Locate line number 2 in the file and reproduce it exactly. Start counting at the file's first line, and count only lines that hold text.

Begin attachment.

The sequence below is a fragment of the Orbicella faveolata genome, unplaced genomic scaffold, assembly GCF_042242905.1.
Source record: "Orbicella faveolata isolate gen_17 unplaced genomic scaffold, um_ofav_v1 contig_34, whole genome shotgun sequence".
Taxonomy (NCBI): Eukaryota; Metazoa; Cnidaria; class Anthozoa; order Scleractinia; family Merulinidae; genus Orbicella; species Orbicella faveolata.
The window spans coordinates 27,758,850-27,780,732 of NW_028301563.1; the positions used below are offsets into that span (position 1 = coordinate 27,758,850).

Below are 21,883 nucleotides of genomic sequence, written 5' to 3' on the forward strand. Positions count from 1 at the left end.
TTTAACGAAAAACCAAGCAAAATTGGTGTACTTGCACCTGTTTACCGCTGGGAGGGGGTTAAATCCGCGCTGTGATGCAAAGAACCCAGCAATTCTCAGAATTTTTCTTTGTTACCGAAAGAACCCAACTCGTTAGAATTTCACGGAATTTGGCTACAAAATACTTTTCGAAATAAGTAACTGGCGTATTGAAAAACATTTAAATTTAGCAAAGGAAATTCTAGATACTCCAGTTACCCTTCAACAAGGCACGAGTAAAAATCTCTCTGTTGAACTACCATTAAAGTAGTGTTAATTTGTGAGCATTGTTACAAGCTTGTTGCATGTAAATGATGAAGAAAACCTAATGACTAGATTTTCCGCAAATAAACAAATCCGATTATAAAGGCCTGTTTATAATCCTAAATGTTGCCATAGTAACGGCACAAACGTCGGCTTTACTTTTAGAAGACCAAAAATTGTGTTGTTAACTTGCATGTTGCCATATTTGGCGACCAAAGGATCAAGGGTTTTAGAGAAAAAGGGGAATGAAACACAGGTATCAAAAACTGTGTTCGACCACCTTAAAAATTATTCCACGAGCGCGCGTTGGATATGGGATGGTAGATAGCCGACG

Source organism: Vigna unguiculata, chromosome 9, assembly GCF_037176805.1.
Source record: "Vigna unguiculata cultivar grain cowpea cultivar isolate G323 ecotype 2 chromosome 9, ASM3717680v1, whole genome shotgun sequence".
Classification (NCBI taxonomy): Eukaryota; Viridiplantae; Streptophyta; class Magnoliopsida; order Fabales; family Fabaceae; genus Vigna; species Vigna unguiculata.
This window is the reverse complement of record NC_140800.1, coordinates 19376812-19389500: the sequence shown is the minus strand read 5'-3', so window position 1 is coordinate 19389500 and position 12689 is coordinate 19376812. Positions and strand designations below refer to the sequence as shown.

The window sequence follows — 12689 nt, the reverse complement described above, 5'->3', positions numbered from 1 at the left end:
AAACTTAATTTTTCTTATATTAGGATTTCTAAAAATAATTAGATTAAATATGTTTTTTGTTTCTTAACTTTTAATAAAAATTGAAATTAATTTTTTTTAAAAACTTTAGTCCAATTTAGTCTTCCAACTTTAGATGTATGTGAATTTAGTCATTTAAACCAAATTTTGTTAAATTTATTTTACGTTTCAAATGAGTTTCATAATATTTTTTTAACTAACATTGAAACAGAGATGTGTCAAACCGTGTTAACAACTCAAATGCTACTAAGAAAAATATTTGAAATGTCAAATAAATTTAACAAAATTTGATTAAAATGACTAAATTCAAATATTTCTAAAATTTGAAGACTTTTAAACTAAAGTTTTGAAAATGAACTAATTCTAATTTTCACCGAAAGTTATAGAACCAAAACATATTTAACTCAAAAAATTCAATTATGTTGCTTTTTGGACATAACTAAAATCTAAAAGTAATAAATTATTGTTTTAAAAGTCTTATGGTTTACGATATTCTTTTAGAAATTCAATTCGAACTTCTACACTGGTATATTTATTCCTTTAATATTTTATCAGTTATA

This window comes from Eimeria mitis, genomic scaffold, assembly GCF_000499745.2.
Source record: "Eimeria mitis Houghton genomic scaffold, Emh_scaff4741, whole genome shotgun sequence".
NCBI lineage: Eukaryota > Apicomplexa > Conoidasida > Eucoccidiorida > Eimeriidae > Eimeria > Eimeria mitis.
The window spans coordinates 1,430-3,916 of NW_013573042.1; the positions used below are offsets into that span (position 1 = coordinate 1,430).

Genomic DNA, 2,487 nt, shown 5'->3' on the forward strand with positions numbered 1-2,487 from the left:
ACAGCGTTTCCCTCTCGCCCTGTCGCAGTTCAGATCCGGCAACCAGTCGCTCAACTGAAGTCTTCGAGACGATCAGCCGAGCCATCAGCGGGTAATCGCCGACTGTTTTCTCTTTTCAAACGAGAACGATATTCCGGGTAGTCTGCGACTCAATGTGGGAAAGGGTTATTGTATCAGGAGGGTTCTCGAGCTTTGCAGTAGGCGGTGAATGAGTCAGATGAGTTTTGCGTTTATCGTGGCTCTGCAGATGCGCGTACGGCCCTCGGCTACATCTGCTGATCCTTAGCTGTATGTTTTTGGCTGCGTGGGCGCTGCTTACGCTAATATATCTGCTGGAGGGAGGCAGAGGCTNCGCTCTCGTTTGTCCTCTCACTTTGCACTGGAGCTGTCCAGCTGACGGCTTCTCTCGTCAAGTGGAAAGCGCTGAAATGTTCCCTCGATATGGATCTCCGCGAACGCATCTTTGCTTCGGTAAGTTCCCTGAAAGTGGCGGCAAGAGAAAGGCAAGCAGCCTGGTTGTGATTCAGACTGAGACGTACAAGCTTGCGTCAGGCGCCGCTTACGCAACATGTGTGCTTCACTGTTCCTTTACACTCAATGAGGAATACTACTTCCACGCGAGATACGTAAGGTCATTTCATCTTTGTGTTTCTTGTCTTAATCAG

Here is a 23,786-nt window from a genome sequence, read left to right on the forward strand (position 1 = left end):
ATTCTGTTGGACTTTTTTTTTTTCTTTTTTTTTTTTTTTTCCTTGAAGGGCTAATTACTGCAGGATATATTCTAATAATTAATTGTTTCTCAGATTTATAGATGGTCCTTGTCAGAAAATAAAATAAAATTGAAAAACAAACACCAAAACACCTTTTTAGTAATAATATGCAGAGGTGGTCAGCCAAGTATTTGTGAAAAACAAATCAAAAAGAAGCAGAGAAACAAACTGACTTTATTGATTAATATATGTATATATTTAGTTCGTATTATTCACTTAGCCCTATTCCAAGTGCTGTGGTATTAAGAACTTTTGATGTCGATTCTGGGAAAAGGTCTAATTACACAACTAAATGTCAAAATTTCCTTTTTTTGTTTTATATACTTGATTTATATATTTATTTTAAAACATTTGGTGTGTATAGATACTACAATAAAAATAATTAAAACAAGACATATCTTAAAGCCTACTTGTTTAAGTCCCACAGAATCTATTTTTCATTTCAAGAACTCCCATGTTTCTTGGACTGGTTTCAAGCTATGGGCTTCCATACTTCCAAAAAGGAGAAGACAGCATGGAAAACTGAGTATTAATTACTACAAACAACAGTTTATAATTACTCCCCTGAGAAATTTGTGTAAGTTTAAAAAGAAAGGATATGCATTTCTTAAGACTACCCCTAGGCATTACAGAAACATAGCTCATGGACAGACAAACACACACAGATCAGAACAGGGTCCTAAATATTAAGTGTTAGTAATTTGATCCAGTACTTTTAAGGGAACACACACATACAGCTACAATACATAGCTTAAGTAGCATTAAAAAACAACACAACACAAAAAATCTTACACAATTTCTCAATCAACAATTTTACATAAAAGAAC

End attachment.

Source record: "Orbicella faveolata isolate gen_17 unplaced genomic scaffold, um_ofav_v1 contig_34, whole genome shotgun sequence".